Monday, January 13, 2014

Hild roundup #9

Yesterday I read a post by Gwenda Bond about sexism and self-promotion. And I remembered several conversations with other women in which they confess* that one of the reasons they read my blog or follow me on Twitter or just like to show up at readings is my absolutely, unrestrained delight in Hild's success. So although I said I would stop doing links roundups for Hild reviews, interviews etc. I've changed my mind.

So here's the ninth roundup up (I've probably missed a bunch of stuff while loafing about over the holidays. If you've seen something fabulous that I've missed, please let me know). Previous roundups are available here.

REVIEWS
Washington Post
Hild by Nicola Griffith, Sara Sklaroff
"Griffith has taken what little is known of the life of St. Hilda and imagined a vibrant, if brutal, world. Her descriptions are inventive and vivid, making Hild a pleasure to sink into... Our male heroes are going to be jealous."


New York Times Magazine
[Just a snippet rather than a review but, hey, NYT Magazine!]

The National
"Griffith’s book is not a novel to race through, but rather one to sink into and ponder, as Hild does, why people do what they do, why they believe what they do, and whether we control our own fate or whether, in fact, “fate goes as it ever must”."

Paste Magazine
Hild by Nicola Griffith, Annie Frazier
"Evocative and full, the language of Hild forms a rich and colorful and wholly real portrait of an imagined seventh-century England. Completely different, otherworldly in its scope and ambition... Homer and Virgil used similarly breathtaking artistic effects... Intoxicating."
[This is long and juicy. Definitely worth reading.]

F5
Epic fantasy without magic, Anna Perieberg Anderson
"Ambitious, astonishing...vivid, detailed, and utterly real. [...] This is the greatest feat a historical novelist can pull off, and Hild does it better than any book I've read since Kristin Lavransdatter (and Sigrid Undset won the Nobel Prize, so that's high praise). Like Lavransdatter, Hild feels like it was written at the time it portrays — immediate, profound, and captivating."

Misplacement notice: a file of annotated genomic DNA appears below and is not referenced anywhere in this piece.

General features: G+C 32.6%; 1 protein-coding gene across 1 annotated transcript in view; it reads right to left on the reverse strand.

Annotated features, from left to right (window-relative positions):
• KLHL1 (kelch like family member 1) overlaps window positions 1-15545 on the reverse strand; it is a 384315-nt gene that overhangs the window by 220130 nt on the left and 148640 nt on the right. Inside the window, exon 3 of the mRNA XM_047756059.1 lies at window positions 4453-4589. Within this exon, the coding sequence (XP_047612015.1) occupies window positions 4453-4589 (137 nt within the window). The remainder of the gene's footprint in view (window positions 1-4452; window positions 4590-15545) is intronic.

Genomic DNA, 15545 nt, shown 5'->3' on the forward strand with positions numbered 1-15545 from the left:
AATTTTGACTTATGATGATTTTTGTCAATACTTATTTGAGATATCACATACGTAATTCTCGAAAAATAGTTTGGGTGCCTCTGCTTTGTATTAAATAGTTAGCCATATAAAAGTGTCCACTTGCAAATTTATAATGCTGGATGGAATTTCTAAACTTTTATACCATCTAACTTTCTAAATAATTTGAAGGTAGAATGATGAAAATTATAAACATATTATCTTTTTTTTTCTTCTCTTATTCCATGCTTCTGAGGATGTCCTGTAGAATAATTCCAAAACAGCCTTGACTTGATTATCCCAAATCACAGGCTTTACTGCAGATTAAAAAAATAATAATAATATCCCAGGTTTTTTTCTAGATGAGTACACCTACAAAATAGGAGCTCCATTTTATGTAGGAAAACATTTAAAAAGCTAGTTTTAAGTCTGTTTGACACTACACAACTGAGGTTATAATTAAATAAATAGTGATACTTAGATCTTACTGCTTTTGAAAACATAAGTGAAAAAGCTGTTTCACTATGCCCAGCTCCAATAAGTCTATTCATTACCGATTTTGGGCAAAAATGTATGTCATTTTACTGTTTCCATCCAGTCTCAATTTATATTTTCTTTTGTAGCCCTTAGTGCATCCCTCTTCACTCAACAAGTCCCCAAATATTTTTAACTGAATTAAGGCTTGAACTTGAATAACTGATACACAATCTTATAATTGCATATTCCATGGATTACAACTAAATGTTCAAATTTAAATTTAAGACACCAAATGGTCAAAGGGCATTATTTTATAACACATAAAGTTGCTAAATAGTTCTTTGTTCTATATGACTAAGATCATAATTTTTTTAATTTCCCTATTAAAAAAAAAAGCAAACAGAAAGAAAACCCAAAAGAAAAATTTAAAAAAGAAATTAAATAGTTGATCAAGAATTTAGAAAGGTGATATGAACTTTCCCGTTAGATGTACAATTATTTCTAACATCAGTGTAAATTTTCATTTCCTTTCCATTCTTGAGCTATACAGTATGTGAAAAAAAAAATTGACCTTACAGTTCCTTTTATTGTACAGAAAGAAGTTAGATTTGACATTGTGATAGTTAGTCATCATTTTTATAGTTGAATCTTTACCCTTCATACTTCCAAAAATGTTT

Notes from the Bedside Table
Hild: A Big Book for the New Year, René Kirkpatrick
"One of my very favorite books this year, out of EVERYthing I've read this year. A big, rollicking, epic book about a young woman named Hild who lives in 7th century Britain."
[René is the owner of Eagle Harbor Books in Bainbridge. I met her at PNBA where she was so kind so me and to Kelley.]

MISCELLANEOUS
Huffington Post
Top 10 Best and Worst Books of 2013, Valerie Stivers-Isakova
"Here's another book that I think is being semi-robbed by the literary establishment, for the depressing, predictable reason that it's being treated as genre. [...] Hild is a brilliantly researched, intensely granular, almost out-of-body experiences of being transported to another world. Every detail of life in the seventh century is foreign, but rings true.  The plot kept things moving, and the prose reminded me of Marilynne Robinson in its beauty and strangeness."

io9
The Best SF and F books of 2013, by Charlie Jane Anders
"Nicola's effortlessly immersive descriptions of life in the Middle Ages will enthrall you, but so will her depiction of a woman trying to survive as the Seer in a society that believes in prophecy and conflicting gods. A must-read for anybody who writes (or reads) historical fantasy."

Northwest Akron Branch Library
 I read this novel in June after getting an advanced copy from and meeting the incomparable author at Book Expo America in New York and rarely a day goes by when I don’t think about it. You really feel like you’re experiencing life in 7th Century England…from the comfort of your 21st Century surroundings, of course. Bottom line, Griffith’s words make me swoon.
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* I use the word advisedly. It seems it's not seemly for women to take fierce joy in each other.

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2 comments:

  1. I guess I'm not seemly, because I take joy in the fierce joy you are broadcasting about this book.

    I'm about to buy another copy so I can reread it, since my copy is in the hands of a slow (and methodical) reader.

    Has anyone compared it to Mary Stewart's The Crystal Cave (and the others in that series)?

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    Replies
    1. Yes, Hild's comparisons are just growing and growing (though I stopped keeping a close eye on that a while ago). Several people have made the Mary Stewart comparison I think.

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